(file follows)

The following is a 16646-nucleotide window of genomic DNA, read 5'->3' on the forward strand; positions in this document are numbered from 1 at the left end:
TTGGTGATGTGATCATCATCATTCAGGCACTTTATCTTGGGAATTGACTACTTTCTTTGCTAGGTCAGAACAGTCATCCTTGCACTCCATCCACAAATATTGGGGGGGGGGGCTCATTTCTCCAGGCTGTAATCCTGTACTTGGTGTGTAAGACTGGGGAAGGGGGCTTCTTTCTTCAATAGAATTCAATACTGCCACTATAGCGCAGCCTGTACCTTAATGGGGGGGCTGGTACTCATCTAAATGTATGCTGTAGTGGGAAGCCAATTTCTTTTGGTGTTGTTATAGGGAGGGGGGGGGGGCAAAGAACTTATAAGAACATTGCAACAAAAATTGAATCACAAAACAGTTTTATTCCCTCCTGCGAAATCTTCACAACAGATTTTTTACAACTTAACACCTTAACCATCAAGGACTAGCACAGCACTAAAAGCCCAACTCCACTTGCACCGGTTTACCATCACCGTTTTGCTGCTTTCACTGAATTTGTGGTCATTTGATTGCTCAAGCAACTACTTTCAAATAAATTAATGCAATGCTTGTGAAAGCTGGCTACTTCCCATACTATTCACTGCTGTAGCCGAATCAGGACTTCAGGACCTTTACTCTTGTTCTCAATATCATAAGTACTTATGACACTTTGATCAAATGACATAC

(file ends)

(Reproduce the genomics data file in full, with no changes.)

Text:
The following is a 16646-nucleotide window of genomic DNA, read 5'->3' on the forward strand; positions in this document are numbered from 1 at the left end:
TTGGTGATGTGATCATCATCATTCAGGCACTTTATCTTGGGAATTGACTACTTTCTTTGCTAGGTCAGAACAGTCATCCTTGCACTCCATCCACAAATATTGGGGGGGGGGGCTCATTTCTCCAGGCTGTAATCCTGTACTTGGTGTGTAAGACTGGGGAAGGGGGCTTCTTTCTTCAATAGAATTCAATACTGCCACTATAGCGCAGCCTGTACCTTAATGGGGGGGCTGGTACTCATCTAAATGTATGCTGTAGTGGGAAGCCAATTTCTTTTGGTGTTGTTATAGGGAGGGGGGGGGGGCAAAGAACTTATAAGAACATTGCAACAAAAATTGAATCACAAAACAGTTTTATTCCCTCCTGCGAAATCTTCACAACAGATTTTTTACAACTTAACACCTTAACCATCAAGGACTAGCACAGCACTAAAAGCCCAACTCCACTTGCACCGGTTTACCATCACCGTTTTGCTGCTTTCACTGAATTTGTGGTCATTTGATTGCTCAAGCAACTACTTTCAAATAAATTAATGCAATGCTTGTGAAAGCTGGCTACTTCCCATACTATTCACTGCTGTAGCCGAATCAGGACTTCAGGACCTTTACTCTTGTTCTCAATATCATAAGTACTTATGACACTTTGATCAAATGACATAC